I’d heard plenty of stories about Ted McIvers and I wasn’t too happy to hear that he was joining us. “Kind of a daredevil, isn’t he?”
“Maybe. He’s lucky and skillful. Where do you draw the line? We’ll need plenty of both.”
“Have you ever worked with him?” I asked.
“No. Are you worried?”
“Not exactly. But Brightside is no place to count on luck.”
The Major laughed. “I don’t think we need to worry about McIvers. We understood each other when I talked up the trip to him and we’re going to need each other too much to do any fooling around.” He turned back to the supply list. “Meanwhile, let’s get this stuff listed and packed.
We’ll need to cut weight sharply and our time is short. Sanderson says we should leave in three days.”
Two days later, McIvers hadn’t arrived. The Major didn’t say much about it. Stone was getting edgy and so was I. We spent the second day studying charts of the Brightside, such as they were. The best available were pretty poor, taken from so far out that the detail dissolved into blurs on blow-up. They showed the biggest ranges of peaks and craters and faults, and that was all. Still, we could use them to plan a broad outline of our course.
“This range here,” the Major said as we crowded around the board, “is largely inactive, according to Sanderson. But these to the south and west could be active. Seismograph tracings suggest a lot of activity in that region, getting worse down toward the equator—not only volcanic, but sub-surface shifting.”
Stone nodded. “Sanderson told me there was probably constant surface activity.”
The Major shrugged. “Well, it’s treacherous, there’s no doubt of it. But the only way to avoid it is to travel over the Pole, which would lose us days and offer us no guarantee of less activity to the west. Now we might avoid some if we could find a pass through this range and cut sharp east—”
It seemed that the more we considered the problem, the further we got from a solution. We knew there were active volcanoes on the Brightside—even on the Darkside, though surface activity there was pretty much slowed down and localized.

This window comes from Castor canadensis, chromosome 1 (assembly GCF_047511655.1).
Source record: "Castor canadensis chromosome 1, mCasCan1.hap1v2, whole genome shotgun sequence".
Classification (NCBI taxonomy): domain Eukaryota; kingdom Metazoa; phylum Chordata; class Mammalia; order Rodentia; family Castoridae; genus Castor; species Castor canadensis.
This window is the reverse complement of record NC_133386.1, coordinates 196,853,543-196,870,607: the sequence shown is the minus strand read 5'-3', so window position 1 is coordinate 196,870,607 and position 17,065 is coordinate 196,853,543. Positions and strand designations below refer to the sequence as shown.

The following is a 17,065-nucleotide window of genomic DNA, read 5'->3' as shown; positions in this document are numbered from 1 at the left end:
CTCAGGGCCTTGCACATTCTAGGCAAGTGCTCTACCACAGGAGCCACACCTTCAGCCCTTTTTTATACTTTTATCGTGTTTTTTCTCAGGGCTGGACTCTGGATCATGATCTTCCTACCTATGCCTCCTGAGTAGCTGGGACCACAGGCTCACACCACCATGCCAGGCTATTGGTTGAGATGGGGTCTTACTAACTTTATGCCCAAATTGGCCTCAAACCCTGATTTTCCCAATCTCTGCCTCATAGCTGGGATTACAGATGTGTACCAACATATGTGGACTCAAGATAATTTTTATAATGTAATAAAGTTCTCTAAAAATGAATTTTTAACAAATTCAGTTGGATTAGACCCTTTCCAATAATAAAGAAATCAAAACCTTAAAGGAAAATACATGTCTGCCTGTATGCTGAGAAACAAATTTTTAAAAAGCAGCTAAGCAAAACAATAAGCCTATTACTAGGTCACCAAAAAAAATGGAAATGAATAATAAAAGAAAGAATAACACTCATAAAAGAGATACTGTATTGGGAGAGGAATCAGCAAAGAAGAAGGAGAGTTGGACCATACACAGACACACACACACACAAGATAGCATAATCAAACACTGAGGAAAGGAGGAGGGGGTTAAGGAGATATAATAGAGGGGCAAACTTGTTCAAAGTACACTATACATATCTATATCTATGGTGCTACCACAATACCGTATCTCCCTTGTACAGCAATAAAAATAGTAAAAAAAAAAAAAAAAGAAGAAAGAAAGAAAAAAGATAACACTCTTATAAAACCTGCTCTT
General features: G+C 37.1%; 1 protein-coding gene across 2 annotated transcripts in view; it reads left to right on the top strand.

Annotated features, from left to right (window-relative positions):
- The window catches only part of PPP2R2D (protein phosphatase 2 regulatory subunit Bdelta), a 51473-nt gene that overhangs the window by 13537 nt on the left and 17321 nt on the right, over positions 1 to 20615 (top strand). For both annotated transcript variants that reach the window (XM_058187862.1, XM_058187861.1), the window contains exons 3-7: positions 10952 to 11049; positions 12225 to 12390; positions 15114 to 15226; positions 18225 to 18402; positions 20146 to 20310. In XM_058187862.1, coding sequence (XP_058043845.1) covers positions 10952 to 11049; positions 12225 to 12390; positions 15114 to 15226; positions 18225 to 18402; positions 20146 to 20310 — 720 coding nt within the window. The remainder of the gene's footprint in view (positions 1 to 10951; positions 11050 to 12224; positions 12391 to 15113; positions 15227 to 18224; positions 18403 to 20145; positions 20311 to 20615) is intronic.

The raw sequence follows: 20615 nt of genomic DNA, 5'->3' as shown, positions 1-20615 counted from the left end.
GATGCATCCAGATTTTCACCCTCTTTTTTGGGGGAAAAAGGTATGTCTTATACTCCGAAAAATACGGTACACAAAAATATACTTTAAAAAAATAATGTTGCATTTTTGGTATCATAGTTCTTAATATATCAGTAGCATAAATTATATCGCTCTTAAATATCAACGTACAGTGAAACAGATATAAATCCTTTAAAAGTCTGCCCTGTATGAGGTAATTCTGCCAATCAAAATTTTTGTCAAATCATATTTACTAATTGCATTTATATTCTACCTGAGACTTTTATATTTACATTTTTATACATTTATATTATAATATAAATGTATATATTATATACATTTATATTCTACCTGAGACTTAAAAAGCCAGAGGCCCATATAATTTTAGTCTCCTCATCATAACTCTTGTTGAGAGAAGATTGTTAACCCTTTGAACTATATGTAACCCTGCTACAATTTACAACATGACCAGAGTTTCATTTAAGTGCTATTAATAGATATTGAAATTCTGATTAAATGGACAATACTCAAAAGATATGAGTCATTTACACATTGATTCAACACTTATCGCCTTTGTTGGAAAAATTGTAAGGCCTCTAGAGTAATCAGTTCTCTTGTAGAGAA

But there were problems of atmosphere on Brightside, as well. There was an atmosphere and a constant atmospheric flow from Brightside to Darkside. Not much—the lighter gases had reached escape velocity and disappeared from Brightside millennia ago—but there was CO_, and nitrogen, and traces of other heavier gases. There was also an abundance of sulfur vapor, as well as carbon disulfide and sulfur dioxide.
The atmospheric tide moved toward the Darkside, where it condensed, carrying enough volcanic ash with it for Sanderson to estimate the depth and nature of the surface upheavals on Brightside from his samplings.
The trick was to find a passage that avoided those upheavals as far as possible. But in the final analysis, we were barely scraping the surface. The only way we would find out what was happening where was to be there.
Finally, on the third day, McIvers blew in on a freight rocket from Venus. He’d missed the ship that the Major and I had taken by a few hours, and had conned his way to Venus in hopes of getting a hop from there. He didn’t seem too upset about it, as though this were his usual way of doing things and he couldn’t see why everyone should get so excited.
He was a tall, rangy man with long, wavy hair prematurely gray, and the sort of eyes that looked like a climber’s—half-closed, sleepy, almost indolent, but capable of abrupt alertness. And he never stood still; he was always moving, always doing something with his hands, or talking, or pacing about.
Evidently the Major decided not to press the issue of his arrival. There was still work to do, and an hour later we were running the final tests on the pressure suits. That evening, Stone and McIvers were thick as thieves, and everything was set for an early departure after we got some rest.
“And that,” said Baron, finishing his drink and signaling the waiter for another pair, “was your first big mistake.”
Peter Claney raised his eyebrows. “McIvers?”
Claney shrugged, glanced at the small quiet tables around them. “There are lots of bizarre personalities around a place like this, and some of the best wouldn’t seem to be the most reliable at first glance. Anyway, personality problems weren’t our big problem right then. Equipment worried us first and route next.”
Baron nodded in agreement. “What kind of suits did you have?”
“The best insulating suits ever made,” said Claney. “Each one had an inner lining of a fiberglass modification, to avoid the clumsiness of asbestos, and carried the refrigerating unit and oxygen storage which we recharged from the sledges every eight hours. Outer layer carried a monomolecular chrome reflecting surface that made us glitter like Christmas trees. And we had a half-inch dead-air space under positive pressure between the two layers. Warning thermocouples, of course—at 770 degrees, it wouldn’t take much time to fry us to cinders if the suits failed somewhere.”
“How about the Bugs?”
“They were insulated, too, but we weren’t counting on them too much for protection.”